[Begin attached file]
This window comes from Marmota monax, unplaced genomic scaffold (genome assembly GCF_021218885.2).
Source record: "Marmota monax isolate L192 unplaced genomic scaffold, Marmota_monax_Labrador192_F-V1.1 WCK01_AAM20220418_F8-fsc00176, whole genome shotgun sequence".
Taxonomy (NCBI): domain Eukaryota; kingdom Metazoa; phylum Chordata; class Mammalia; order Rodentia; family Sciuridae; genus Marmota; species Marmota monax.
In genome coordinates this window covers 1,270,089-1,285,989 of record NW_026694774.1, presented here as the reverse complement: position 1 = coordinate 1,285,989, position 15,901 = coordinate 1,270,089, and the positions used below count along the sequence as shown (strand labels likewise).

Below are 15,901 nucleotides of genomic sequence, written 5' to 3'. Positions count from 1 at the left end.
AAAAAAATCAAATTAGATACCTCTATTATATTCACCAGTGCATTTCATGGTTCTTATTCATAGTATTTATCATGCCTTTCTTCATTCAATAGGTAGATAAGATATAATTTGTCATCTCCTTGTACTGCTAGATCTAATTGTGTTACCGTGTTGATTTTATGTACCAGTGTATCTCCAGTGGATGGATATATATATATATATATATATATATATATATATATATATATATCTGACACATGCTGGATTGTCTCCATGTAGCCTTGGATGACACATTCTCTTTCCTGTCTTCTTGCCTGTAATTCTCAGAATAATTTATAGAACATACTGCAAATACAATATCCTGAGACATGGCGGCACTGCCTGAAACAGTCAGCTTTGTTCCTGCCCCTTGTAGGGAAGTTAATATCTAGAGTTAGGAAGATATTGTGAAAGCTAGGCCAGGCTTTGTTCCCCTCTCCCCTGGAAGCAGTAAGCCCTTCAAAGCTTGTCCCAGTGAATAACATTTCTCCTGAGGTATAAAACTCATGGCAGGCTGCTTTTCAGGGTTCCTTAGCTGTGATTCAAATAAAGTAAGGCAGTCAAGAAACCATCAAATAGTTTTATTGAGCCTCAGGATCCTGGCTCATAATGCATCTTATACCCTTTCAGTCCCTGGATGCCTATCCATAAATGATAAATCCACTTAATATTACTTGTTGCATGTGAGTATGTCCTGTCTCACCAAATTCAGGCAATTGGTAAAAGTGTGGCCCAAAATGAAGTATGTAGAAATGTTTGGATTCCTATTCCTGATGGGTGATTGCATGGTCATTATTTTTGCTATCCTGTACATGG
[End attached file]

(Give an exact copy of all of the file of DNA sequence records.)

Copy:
This window comes from Marmota monax, unplaced genomic scaffold (genome assembly GCF_021218885.2).
Source record: "Marmota monax isolate L192 unplaced genomic scaffold, Marmota_monax_Labrador192_F-V1.1 WCK01_AAM20220418_F8-fsc00176, whole genome shotgun sequence".
Taxonomy (NCBI): domain Eukaryota; kingdom Metazoa; phylum Chordata; class Mammalia; order Rodentia; family Sciuridae; genus Marmota; species Marmota monax.
In genome coordinates this window covers 1,270,089-1,285,989 of record NW_026694774.1, presented here as the reverse complement: position 1 = coordinate 1,285,989, position 15,901 = coordinate 1,270,089, and the positions used below count along the sequence as shown (strand labels likewise).

Below are 15,901 nucleotides of genomic sequence, written 5' to 3'. Positions count from 1 at the left end.
AAAAAAATCAAATTAGATACCTCTATTATATTCACCAGTGCATTTCATGGTTCTTATTCATAGTATTTATCATGCCTTTCTTCATTCAATAGGTAGATAAGATATAATTTGTCATCTCCTTGTACTGCTAGATCTAATTGTGTTACCGTGTTGATTTTATGTACCAGTGTATCTCCAGTGGATGGATATATATATATATATATATATATATATATATATATATATATATCTGACACATGCTGGATTGTCTCCATGTAGCCTTGGATGACACATTCTCTTTCCTGTCTTCTTGCCTGTAATTCTCAGAATAATTTATAGAACATACTGCAAATACAATATCCTGAGACATGGCGGCACTGCCTGAAACAGTCAGCTTTGTTCCTGCCCCTTGTAGGGAAGTTAATATCTAGAGTTAGGAAGATATTGTGAAAGCTAGGCCAGGCTTTGTTCCCCTCTCCCCTGGAAGCAGTAAGCCCTTCAAAGCTTGTCCCAGTGAATAACATTTCTCCTGAGGTATAAAACTCATGGCAGGCTGCTTTTCAGGGTTCCTTAGCTGTGATTCAAATAAAGTAAGGCAGTCAAGAAACCATCAAATAGTTTTATTGAGCCTCAGGATCCTGGCTCATAATGCATCTTATACCCTTTCAGTCCCTGGATGCCTATCCATAAATGATAAATCCACTTAATATTACTTGTTGCATGTGAGTATGTCCTGTCTCACCAAATTCAGGCAATTGGTAAAAGTGTGGCCCAAAATGAAGTATGTAGAAATGTTTGGATTCCTATTCCTGATGGGTGATTGCATGGTCATTATTTTTGCTATCCTGTACATGG